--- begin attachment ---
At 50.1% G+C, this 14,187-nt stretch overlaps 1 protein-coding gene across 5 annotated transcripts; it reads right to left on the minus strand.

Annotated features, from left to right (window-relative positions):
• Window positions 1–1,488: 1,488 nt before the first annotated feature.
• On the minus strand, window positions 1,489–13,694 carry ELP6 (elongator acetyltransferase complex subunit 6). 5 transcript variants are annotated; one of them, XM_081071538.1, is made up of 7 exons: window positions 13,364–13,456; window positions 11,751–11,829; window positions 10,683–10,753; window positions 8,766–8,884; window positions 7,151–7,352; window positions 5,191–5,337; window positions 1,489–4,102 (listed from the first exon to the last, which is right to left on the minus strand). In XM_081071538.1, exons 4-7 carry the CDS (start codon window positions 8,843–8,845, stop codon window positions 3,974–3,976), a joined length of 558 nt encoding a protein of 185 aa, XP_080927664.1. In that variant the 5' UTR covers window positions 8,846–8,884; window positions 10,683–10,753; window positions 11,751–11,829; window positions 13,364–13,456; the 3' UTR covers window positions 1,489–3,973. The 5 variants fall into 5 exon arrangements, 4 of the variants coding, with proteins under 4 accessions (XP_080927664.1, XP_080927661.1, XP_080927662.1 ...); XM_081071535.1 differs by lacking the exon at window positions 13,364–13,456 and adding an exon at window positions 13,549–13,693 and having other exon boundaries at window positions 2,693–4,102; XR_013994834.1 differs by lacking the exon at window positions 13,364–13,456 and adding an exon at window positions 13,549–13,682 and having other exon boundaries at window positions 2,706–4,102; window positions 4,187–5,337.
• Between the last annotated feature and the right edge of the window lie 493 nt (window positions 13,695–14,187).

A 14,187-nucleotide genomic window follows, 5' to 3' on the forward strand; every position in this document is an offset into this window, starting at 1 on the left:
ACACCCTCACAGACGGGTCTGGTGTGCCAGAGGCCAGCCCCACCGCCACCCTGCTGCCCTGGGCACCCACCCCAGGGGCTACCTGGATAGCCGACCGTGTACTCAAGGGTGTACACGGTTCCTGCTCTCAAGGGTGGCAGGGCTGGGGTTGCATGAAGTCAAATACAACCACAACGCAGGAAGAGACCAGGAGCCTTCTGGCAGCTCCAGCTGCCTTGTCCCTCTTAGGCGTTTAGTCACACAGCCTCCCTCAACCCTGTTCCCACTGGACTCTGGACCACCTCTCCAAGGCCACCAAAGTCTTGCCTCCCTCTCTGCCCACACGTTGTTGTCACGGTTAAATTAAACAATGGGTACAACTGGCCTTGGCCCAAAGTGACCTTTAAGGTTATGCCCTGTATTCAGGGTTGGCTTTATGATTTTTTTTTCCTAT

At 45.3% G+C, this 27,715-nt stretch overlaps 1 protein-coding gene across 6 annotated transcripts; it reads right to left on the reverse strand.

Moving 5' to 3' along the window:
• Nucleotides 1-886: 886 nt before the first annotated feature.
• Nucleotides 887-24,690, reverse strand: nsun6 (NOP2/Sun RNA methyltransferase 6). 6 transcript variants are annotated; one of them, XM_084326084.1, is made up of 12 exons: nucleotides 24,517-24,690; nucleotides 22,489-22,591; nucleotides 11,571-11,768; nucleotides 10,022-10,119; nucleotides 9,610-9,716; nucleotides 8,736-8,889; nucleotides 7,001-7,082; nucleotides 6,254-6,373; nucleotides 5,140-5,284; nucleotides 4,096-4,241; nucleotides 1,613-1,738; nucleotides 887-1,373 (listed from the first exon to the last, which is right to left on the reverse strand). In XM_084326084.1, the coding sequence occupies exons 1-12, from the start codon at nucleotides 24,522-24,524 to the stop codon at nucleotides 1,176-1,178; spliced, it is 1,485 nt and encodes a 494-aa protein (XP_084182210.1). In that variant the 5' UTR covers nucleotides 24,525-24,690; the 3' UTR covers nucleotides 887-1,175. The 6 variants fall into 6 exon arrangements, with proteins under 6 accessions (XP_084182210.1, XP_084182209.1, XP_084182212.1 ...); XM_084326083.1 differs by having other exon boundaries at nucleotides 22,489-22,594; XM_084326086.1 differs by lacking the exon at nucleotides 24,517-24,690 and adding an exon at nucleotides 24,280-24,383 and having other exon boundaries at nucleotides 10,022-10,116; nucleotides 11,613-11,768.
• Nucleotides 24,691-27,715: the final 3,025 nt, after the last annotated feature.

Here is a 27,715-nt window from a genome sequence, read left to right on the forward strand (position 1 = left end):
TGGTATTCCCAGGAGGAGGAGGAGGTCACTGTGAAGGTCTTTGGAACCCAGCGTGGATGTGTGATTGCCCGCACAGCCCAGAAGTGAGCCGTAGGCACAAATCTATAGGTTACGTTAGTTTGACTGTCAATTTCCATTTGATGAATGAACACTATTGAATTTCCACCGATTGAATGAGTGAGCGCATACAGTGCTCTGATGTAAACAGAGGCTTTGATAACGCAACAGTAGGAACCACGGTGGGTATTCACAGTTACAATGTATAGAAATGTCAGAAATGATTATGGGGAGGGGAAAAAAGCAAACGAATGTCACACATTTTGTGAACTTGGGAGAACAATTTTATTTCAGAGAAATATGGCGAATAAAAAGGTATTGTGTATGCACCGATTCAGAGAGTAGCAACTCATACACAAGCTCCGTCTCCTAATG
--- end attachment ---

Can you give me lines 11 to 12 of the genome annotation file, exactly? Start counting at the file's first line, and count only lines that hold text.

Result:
• Nucleotides 887-24,690, reverse strand: nsun6 (NOP2/Sun RNA methyltransferase 6). 6 transcript variants are annotated; one of them, XM_084326084.1, is made up of 12 exons: nucleotides 24,517-24,690; nucleotides 22,489-22,591; nucleotides 11,571-11,768; nucleotides 10,022-10,119; nucleotides 9,610-9,716; nucleotides 8,736-8,889; nucleotides 7,001-7,082; nucleotides 6,254-6,373; nucleotides 5,140-5,284; nucleotides 4,096-4,241; nucleotides 1,613-1,738; nucleotides 887-1,373 (listed from the first exon to the last, which is right to left on the reverse strand). In XM_084326084.1, the coding sequence occupies exons 1-12, from the start codon at nucleotides 24,522-24,524 to the stop codon at nucleotides 1,176-1,178; spliced, it is 1,485 nt and encodes a 494-aa protein (XP_084182210.1). In that variant the 5' UTR covers nucleotides 24,525-24,690; the 3' UTR covers nucleotides 887-1,175. The 6 variants fall into 6 exon arrangements, with proteins under 6 accessions (XP_084182210.1, XP_084182209.1, XP_084182212.1 ...); XM_084326083.1 differs by having other exon boundaries at nucleotides 22,489-22,594; XM_084326086.1 differs by lacking the exon at nucleotides 24,517-24,690 and adding an exon at nucleotides 24,280-24,383 and having other exon boundaries at nucleotides 10,022-10,116; nucleotides 11,613-11,768.
• Nucleotides 24,691-27,715: the final 3,025 nt, after the last annotated feature.